[View larger version of this table (223 K JPG file)]


Discussion

The present study investigated the occurrence of renal function abnormalities in a cohort of patients with SCD in Brazil. SCD is associated with important renal abnormalities, including urine concentration and acidification defects, abnormal potassium excretion, proteinuria, and increased GFR (1), all potential risk factors for loss of renal function.

An increase in GFR (glomerular hyperfiltration) was detected in a high proportion of the patients studied (53%). Previous studies found higher GFR and increased renal plasma flow in patients with SCD compared to controls (5). The use of equations to estimate GFR is of crucial importance for an early detection of renal function abnormalities and should be used in every patient with SCD for an early detection of glomerular hyperfiltration and to adopt measures to slow the progression of kidney disease, such as the blockade of the renin-angiotensin-aldosterone system using an angiotensin-converting enzyme inhibitor or an angiotensin II receptor antagonist (6). Recent studies have shown that the use of angiotensin-converting enzyme inhibitors in patients with SCD and proteinuria reduces urinary protein excretion (7), and this therapy could slow the progression of kidney disease.

Patients with glomerular hyperfiltration tended to be younger, had higher levels of hematocrit, hemoglobin and platelets and lower levels of urea and creatinine, with less frequent urinary abnormalities. These findings demonstrate that this is an early marker of renal dysfunction, because it occurs in the first years of the disease, and in some cases it can be detected in childhood (1). Hyperfiltration can lead to glomerulosclerosis and chronic kidney disease can then develop (8), possibly explaining the finding that advanced age was associated with decreased GFR in the present study.

Decreased GFR was associated with advanced age and anemia, which suggests that loss of renal function occurs with the progression of SCD and can be associated with uncontrolled disease, since these patients more frequently had anemia. Decreased GFR was found in 5.1% of the patients studied, and this prevalence was higher than that estimated for the Brazilian population, which is thought to have a 0.5% prevalence of chronic kidney disease among adults (9). This suggests that SCD patients have a higher risk to develop chronic kidney disease than the general population, so that measures to protect renal function should be adopted in this group of patients. Only 6 patients (6.1%) had hepatitis C virus and 3 (3.0%) had B virus. None of these patients had decreased GFR, so we can say that there is no association of these viruses with loss of renal function in this population. SCD is associated with an increased risk of infection. In a recent cohort of 1415 SCD patients from Salvador, Brazil, C virus infection was found in 13.4%, a higher value than observed in our study, and the prevalence of B virus was similar to that found by us (3.1%) (10).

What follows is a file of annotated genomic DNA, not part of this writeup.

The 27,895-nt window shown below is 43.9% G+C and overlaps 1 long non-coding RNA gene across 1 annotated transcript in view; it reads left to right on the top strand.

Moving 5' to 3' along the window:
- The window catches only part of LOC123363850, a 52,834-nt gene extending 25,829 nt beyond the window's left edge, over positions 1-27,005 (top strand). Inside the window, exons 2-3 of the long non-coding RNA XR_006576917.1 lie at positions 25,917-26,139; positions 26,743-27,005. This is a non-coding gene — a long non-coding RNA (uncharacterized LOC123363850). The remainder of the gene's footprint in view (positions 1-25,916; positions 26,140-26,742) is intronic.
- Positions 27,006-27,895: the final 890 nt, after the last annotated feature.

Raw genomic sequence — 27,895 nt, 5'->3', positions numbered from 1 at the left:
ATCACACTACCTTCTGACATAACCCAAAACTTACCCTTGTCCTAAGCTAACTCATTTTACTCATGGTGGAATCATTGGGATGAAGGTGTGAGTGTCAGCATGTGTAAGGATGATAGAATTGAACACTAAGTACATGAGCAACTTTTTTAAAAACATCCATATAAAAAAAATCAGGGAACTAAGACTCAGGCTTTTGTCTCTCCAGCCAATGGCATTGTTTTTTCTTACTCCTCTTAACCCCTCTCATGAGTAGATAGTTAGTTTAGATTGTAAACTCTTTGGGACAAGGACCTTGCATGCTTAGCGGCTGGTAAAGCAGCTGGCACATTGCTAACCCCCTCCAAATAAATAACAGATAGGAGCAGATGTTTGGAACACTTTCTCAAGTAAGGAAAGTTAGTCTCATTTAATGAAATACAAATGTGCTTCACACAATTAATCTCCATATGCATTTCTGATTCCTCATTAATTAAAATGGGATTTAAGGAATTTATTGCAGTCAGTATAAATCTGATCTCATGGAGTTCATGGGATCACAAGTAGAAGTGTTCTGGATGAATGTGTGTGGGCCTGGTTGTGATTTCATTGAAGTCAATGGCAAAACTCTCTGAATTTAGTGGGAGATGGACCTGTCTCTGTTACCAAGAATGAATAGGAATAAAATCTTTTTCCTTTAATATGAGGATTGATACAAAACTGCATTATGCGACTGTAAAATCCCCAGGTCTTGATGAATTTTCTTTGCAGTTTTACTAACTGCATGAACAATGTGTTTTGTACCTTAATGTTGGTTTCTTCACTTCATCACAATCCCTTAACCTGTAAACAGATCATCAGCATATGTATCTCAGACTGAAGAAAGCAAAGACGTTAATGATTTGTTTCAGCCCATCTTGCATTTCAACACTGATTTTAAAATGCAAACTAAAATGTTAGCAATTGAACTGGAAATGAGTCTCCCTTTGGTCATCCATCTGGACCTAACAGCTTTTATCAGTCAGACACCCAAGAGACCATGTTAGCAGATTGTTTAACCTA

Hydroxyurea was being used by 28.5% of the patients. The use of hydroxyurea in SCD is still low and there is also poor compliance by some patients (11). Hydroxyurea could also have a beneficial impact by decreasing the chronic complications of SCD (1). In the present study, there was no difference in renal function according to the use of hydroxyurea, perhaps due to the relatively small number of patients taking this medication.

We conclude that SCD is associated with important renal function abnormalities, mainly regarding GFR. Glomerular hyperfiltration was observed in younger patients, reflecting the initial stages of renal involvement. Decreased GFR was associated with advanced age and anemia. Further studies are required to establish the best therapeutic approach to renal abnormalities in SCD. Specific treatment with an angiotensin-converting enzyme inhibitor or angiotensin II receptor antagonist should be considered in these patients in order to slow the progression of kidney disease. The role of hydroxyurea in preventing and/or treating renal function abnormalities in SCD remains to be investigated.


References

1. da Silva GB Jr, Liborio AB, Daher EF. New insights on pathophysiology, clinical manifestations, diagnosis, and treatment of sickle cell nephropathy. Ann Hematol 2011; 90: 1371-1379.         [ Links ]

2. Naoum PC, Alvarez F, Domingos CRB, Ferrari F, Moreira HW, Sampaio Z, et al. Hemoglobinas anormais no Brasil: prevalência e distribuição geográfica. Rev Bras Patol Clin 1987; 23: 68-79.         [ Links ]

3. Rees DC, Williams TN, Gladwin MT. Sickle-cell disease. Lancet 2010; 376: 2018-2031.         [ Links ]

4. Levey AS, Stevens LA, Schmid CH, Zhang YL, Castro AF III, Feldman HI, et al. A new equation to estimate glomerular filtration rate. Ann Intern Med 2009; 150: 604-612.         [ Links ]

5. Allon M, Lawson L, Eckman JR, Delaney V, Bourke E. Effects of nonsteroidal antiinflammatory drugs on renal function in sickle cell anemia. Kidney Int 1988; 34: 500-506.         [ Links ]

6. Francois H, Jacquet A, Beaudreuil S, Seidowsky A, Hebibi H, Charpentier B, et al. Emerging strategies to preserve renal function. J Nephrol 2011; 24: 133-141.         [ Links ]

7. Fitzhugh CD, Wigfall DR, Ware RE. Enalapril and hydroxyurea therapy for children with sickle nephropathy. Pediatr Blood Cancer 2005; 45: 982-985.         [ Links ]

8. Saborio P, Scheinman JI. Sickle cell nephropathy. J Am Soc Nephrol 1999; 10: 187-192.         [ Links ]

9. Lugon JR. Chronic kidney disease in Brazil: a public health problem. J Bras Nefrol 2009; 31: 2-5.         [ Links ]

10. Neto JP, Lyra IM, Reis MG, Goncalves MS. The association of infection and clinical severity in sickle cell anaemia patients. Trans R Soc Trop Med Hyg 2011; 105: 121-126.         [ Links ]

11. Brandow AM, Panepinto JA. Hydroxyurea use in sickle cell disease: the battle with low prescription rates, poor patient compliance and fears of toxicities. Expert Rev Hematol 2010; 3: 255-260.         [ Links ]


Acknowledgments

We are very grateful to the team of physicians, residents, medical students, and nurses from the Hospital Universitário Walter Cantídio, Universidade Federal do Ceará, for providing technical support for the development of this research and for the exceptional assistance provided to the patients. We acknowledge CNPq for financial support.


Correspondence and Footnotes

Address for correspondence: E.F. Daher, Rua Vicente Linhares, 1198, 60135-270 Fortaleza, CE, Brasil. E-mail: ef.daher@uol.com.br or geraldobezerrajr@yahoo.com.br

Received November 17, 2011. Accepted April 24, 2012. Available online May 18, 2012. Published July 2, 2012.